New Ohio Medicaid Director Inherits Concerns Over Funding, Drug Middlemen
Ohio's new Medicaid director is taking the helm as the department faces multiple questions about its future.
Maureen Corcoran took the job in January. The next month, Gov. Mike DeWine asked the department to re-bid the contracts of private health insurance companies that manage the majority of the program’s money.
Multiple state legislators introduced bills that would change the way the department works, from creating a "personal responsibility initiative," which would require Medicaid expansion enrollees to pay certain premiums and co-pays, to raising the work requirement age from to 65.
The legislature already passed the bill that created work requirements for Medicaid expansion recipients, but its details have yet to be approved by the federal government. Several other states already had their work requirement waivers approved by the Trump administration.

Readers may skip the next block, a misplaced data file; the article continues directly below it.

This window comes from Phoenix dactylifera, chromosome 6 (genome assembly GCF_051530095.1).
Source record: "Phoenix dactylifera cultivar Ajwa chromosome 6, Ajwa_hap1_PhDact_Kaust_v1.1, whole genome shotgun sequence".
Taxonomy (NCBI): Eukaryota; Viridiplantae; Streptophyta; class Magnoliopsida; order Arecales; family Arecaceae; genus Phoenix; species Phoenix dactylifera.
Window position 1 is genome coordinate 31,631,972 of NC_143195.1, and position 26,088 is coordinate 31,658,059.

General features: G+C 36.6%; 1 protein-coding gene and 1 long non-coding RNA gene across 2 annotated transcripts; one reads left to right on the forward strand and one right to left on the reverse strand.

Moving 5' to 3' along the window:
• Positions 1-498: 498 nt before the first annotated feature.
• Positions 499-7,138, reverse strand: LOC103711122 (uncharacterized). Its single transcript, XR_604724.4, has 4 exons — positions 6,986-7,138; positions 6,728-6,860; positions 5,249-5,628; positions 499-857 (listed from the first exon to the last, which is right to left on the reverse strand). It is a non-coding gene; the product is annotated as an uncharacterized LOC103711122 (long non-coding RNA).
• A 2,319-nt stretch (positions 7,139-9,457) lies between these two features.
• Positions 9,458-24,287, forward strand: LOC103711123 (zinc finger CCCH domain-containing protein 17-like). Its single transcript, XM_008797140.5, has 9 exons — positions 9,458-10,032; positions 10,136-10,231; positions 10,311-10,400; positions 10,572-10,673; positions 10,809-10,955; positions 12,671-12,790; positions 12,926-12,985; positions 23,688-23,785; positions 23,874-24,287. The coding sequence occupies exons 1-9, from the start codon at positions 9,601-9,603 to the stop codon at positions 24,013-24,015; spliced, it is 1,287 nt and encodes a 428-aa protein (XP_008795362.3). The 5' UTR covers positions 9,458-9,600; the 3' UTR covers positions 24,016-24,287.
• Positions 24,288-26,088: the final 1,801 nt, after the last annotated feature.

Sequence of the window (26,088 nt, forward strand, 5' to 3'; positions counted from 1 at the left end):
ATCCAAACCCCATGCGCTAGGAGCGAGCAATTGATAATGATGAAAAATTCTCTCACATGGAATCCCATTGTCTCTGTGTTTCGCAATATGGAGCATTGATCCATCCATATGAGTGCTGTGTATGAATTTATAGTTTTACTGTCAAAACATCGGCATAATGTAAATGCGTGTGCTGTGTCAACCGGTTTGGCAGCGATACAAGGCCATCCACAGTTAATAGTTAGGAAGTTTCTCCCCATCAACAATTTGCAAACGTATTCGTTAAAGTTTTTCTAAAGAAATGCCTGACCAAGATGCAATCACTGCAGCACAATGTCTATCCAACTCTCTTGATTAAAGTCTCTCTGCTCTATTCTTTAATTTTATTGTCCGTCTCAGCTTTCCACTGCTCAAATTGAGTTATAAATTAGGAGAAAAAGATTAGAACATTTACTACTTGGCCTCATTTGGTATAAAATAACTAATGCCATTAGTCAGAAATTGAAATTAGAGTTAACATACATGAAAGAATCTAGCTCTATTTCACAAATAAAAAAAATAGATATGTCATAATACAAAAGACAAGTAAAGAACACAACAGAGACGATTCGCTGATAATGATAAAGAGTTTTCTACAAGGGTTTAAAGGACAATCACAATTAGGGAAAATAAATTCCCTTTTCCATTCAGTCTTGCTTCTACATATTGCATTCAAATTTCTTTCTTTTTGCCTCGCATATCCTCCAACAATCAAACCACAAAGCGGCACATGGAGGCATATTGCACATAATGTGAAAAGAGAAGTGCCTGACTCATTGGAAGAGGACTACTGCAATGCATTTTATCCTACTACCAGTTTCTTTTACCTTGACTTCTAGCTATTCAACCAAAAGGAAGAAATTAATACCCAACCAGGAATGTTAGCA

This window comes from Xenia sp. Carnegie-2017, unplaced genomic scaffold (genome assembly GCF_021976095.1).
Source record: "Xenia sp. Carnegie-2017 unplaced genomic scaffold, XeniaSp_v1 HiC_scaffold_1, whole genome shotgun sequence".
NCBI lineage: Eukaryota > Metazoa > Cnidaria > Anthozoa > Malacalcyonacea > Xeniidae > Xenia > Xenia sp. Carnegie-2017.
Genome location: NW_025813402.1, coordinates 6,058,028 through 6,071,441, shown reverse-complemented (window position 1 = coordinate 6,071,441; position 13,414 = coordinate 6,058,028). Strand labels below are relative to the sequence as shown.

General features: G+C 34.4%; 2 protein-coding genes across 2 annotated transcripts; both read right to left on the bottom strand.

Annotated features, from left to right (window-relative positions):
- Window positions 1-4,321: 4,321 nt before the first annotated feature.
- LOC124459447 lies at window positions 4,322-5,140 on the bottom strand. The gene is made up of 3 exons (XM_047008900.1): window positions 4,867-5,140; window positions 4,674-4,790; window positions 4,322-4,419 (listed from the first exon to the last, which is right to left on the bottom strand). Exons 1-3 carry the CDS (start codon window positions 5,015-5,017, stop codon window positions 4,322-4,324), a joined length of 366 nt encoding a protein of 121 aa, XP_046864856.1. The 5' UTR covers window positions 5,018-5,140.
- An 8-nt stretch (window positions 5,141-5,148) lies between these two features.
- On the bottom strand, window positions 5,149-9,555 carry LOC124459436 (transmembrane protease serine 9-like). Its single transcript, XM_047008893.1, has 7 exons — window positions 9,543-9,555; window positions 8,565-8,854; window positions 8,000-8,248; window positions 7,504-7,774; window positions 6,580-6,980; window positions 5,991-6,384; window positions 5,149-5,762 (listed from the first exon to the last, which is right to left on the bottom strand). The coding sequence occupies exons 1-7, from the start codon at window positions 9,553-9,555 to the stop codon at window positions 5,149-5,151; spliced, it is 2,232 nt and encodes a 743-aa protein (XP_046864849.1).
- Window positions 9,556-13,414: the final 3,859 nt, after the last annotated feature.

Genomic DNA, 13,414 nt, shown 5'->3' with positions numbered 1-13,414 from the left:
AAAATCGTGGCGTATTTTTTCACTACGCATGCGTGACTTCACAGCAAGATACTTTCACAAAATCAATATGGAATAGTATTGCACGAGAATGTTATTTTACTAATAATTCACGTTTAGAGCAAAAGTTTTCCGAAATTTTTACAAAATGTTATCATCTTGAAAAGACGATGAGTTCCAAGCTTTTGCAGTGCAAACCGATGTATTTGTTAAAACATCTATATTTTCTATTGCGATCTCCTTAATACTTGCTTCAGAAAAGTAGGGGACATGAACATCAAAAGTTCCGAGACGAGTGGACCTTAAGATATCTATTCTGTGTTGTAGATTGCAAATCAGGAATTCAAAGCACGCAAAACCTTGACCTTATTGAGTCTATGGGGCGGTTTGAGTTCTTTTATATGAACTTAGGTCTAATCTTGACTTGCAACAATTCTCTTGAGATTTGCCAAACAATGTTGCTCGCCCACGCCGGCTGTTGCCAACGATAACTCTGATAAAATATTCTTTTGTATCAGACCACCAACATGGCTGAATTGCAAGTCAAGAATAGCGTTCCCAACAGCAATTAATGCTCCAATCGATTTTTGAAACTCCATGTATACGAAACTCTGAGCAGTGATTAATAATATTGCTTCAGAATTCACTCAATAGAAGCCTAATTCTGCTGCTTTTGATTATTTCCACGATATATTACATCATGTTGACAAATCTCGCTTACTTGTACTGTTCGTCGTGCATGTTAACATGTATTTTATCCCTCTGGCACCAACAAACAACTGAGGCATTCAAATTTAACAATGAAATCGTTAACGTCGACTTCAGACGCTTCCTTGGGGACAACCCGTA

"We have been engaged in negotiations with CMS and are optimistic that will be wrapped up relatively soon," Corcoran says.
In the meantime, one of the pharmacy benefit managers the department contracts with has been accused of overcharging the Bureau of Workers Compensation, to the tune of $16 million. The state attorney general is working to recoup that money.
Corcoran says Medicaid's program operates differently than the BWC, with many federal requirements imposed, but adds that they are closely examining their relationship with OptumRX.
"Looking for not only improvements in quality but ways we can be more transparent about the services and to reduce the cost to the state," she says.
The department is also preparing to present its budget proposal to the General Assembly. Corcoran's predecessor Barbara Sears warned that changes to federal contributions to the Children’s Health Insurance Program (CHIP) will cost Ohio an additional $200 million in the two-year budget.
Corcoran says that change is just one part of a larger picture.
"We don't tend to look at just the CHIP component as separate or different from Medicaid," she says. "That's why looking at it in its entirety is important."